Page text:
Hey, Jason, remember, the golden rule? You do? Has the gold makes the rules, right? Of course, everything the government does anything they give you always comes with strings attached. And you better be a good little plebeian. They're a good proletarian. And if you're not, you're going to pay the price. And the, you know, they're not going to, yeah, I think that's very likely that social engineering will be built into any fed coin, any currency. And, you know, like, the idea that if you just give people money they'll consume and that's good for the economy is totally incorrect, give people money to produce, and you will get far greater benefits, both in taxes, and in economic productivity. When you pay people to consume. You know, we're a nation of consumers. We're not a nation of producers any longer. And that's a big part of the problem here, Jason?Jason Davis:
Yes, I couldn't agree with that. That's 100%. Right. Now, the other thing I want to talk about a little bit is unemployment. Because you're seeing now, you know, the, the government's sending in like military into hospitals, because the hospitals say they don't have any staff. Which is funny, because they just fired a whole bunch of people because they didn't take their Jabra do. So they basically created their own problem. And now the government has the Russian to help them. And the same thing is happening with the airlines and a whole bunch of other industries. As long as these mandates are in place, this is going to be a problem for unemployment, right?Kerry Lutz:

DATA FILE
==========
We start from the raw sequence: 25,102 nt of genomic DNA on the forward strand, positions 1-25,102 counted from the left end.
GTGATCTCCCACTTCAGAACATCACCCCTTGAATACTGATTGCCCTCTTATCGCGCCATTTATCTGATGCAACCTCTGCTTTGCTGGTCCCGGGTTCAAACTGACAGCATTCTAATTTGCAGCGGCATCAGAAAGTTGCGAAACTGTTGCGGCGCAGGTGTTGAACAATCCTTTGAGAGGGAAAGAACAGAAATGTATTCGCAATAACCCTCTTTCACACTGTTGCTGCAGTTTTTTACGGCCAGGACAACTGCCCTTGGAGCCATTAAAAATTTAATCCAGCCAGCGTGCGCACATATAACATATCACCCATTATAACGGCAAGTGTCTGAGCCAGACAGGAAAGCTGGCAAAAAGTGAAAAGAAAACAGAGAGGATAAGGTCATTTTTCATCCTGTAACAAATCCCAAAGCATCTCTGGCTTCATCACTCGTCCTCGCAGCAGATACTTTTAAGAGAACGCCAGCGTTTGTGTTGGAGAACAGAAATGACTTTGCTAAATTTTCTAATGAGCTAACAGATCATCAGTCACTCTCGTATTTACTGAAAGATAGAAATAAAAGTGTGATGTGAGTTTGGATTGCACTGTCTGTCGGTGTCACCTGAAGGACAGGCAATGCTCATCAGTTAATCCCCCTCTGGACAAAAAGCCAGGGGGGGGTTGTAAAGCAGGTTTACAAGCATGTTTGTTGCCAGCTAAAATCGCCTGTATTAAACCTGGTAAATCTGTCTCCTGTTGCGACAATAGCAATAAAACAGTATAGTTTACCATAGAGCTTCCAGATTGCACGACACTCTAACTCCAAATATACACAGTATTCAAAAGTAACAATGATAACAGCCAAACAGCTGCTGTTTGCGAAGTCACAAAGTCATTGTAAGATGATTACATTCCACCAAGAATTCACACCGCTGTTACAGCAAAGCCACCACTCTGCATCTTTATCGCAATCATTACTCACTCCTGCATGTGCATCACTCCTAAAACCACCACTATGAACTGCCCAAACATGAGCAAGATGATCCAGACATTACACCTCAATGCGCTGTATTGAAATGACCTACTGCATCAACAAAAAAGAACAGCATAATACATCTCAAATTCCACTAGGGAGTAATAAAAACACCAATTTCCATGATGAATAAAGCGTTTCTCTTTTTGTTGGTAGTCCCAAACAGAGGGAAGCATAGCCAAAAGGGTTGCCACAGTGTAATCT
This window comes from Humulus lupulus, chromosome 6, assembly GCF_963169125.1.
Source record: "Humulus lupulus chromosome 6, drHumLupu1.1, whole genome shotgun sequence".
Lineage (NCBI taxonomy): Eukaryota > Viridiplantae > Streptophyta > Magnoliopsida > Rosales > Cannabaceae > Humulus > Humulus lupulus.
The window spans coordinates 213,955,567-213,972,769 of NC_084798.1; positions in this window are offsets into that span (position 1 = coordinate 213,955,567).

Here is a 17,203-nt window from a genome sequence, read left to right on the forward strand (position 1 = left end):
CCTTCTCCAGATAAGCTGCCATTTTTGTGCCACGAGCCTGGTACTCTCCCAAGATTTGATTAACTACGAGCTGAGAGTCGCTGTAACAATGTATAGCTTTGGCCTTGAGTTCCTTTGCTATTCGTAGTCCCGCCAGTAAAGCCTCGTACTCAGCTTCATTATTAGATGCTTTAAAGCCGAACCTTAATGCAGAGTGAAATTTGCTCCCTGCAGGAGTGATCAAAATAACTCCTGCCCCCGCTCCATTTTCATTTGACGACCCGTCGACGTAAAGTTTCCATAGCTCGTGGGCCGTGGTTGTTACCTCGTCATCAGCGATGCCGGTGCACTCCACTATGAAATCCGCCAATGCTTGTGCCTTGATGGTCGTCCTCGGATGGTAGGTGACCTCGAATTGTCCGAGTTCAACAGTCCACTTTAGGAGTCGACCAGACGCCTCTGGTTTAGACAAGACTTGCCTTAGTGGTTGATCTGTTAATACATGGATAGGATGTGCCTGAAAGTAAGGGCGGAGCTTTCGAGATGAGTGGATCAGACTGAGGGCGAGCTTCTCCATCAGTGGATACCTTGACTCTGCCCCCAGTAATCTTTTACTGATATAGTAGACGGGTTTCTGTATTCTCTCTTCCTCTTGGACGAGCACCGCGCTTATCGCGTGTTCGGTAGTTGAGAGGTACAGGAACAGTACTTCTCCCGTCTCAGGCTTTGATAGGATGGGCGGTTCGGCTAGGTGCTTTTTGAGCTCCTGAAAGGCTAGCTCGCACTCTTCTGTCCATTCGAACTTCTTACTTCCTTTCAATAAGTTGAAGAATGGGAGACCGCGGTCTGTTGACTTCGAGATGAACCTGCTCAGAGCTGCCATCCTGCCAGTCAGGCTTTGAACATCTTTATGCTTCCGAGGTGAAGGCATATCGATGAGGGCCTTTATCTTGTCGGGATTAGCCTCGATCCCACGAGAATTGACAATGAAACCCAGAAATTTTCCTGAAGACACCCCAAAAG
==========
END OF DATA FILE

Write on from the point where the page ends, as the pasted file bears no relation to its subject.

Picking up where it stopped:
Oh, yeah. Well, it's, we had a problem already that people are getting paid not to work. Now they're not being allowed to work because certain requirements always say this is typical government intervention in the economy, that leads to unintended consequences. That leads to overall impoverishment, impoverishment of a society. It always works the same way. Oh, we'll just do a little this. We'll just do a little that. And then the next thing, you know, the government's responsible for 80% of the economy, and we're all going bankrupt, happens over and over and over again. This is no different, and law of unintended consequences. Jason is alive and well.Jason Davis:
And anytime the government's involved there's plenty of those. So last question. A lot of this sounds pretty bad. But as you said before, there's money to be made. So what can people do now to put themselves in position? I mean, is it just gold, silver real estate or I mean, is there something else people might want to be looking at?Kerry Lutz: